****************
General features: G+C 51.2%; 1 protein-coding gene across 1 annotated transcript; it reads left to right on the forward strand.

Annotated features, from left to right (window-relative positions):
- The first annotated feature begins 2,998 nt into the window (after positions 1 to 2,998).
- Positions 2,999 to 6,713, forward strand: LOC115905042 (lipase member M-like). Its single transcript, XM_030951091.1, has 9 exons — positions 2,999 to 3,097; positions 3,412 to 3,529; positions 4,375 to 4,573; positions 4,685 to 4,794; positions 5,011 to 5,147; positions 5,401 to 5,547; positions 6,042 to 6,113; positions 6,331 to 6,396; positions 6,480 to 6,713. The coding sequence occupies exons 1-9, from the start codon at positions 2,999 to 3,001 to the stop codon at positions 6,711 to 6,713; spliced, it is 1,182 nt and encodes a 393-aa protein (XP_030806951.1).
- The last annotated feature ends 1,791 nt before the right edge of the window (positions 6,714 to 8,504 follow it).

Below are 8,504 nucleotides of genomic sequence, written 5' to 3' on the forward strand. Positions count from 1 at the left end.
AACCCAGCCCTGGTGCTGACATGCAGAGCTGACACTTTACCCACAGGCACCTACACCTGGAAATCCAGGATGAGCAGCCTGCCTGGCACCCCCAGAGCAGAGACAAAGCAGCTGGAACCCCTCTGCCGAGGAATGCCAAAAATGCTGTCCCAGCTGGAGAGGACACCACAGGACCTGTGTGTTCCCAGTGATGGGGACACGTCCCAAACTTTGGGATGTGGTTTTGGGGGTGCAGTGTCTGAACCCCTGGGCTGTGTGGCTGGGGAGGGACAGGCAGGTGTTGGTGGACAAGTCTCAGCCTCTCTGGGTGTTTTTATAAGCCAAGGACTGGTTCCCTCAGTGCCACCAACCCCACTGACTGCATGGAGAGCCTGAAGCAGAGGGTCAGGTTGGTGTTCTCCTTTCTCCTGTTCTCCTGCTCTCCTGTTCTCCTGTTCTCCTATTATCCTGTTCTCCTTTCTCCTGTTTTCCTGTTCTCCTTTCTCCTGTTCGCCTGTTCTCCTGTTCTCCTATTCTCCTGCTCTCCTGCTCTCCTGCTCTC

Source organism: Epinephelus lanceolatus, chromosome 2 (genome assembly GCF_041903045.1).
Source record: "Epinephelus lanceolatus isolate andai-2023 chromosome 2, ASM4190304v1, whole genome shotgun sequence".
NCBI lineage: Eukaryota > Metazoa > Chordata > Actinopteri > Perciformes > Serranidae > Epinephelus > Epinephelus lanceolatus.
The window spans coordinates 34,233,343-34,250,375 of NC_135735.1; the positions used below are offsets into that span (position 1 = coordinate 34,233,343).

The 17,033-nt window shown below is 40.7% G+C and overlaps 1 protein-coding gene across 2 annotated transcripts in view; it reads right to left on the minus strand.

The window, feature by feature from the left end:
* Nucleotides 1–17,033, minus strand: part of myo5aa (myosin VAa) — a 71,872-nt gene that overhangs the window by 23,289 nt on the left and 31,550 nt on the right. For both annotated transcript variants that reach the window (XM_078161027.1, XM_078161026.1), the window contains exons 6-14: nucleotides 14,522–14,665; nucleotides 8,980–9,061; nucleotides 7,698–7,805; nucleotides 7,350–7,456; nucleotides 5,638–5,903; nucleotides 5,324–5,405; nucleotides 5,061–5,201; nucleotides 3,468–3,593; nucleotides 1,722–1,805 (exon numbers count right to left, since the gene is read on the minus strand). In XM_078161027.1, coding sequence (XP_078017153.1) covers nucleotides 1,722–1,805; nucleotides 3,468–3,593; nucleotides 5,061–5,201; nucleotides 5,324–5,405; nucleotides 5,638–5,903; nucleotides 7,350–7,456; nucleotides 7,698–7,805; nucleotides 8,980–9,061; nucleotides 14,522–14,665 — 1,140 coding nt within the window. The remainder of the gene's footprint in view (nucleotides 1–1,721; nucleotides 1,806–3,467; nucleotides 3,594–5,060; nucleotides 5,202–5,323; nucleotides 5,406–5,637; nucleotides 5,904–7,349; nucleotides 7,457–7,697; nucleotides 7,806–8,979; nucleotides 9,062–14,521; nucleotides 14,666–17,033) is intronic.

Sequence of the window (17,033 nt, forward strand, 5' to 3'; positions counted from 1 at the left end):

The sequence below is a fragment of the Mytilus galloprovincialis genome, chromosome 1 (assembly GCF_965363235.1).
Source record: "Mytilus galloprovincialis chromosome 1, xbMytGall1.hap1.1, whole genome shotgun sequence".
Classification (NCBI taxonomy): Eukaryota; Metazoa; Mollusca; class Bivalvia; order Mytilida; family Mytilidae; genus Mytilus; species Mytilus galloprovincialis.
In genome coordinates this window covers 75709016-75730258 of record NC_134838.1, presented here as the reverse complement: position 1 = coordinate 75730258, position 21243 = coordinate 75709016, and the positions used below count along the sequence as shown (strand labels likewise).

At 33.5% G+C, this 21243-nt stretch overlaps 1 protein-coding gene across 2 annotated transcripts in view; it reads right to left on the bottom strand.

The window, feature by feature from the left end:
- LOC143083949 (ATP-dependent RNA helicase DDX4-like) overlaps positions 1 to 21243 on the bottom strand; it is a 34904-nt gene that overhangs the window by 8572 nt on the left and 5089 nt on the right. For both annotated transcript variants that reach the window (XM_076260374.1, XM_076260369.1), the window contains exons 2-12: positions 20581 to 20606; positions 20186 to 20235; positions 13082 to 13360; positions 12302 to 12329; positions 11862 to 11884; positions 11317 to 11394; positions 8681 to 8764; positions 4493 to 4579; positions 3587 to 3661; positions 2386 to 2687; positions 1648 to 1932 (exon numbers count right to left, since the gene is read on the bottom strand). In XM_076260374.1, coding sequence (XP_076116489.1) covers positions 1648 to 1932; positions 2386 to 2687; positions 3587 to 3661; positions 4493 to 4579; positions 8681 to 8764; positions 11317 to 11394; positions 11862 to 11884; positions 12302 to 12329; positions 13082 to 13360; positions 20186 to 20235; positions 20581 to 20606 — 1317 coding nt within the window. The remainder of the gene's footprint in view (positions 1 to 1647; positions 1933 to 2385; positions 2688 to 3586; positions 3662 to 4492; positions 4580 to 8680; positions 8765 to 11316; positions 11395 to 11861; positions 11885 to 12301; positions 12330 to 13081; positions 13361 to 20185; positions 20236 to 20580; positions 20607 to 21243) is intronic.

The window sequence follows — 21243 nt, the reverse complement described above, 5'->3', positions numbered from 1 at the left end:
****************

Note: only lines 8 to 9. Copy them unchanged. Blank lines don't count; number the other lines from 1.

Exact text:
Source organism: Epinephelus lanceolatus, chromosome 2 (genome assembly GCF_041903045.1).
Source record: "Epinephelus lanceolatus isolate andai-2023 chromosome 2, ASM4190304v1, whole genome shotgun sequence".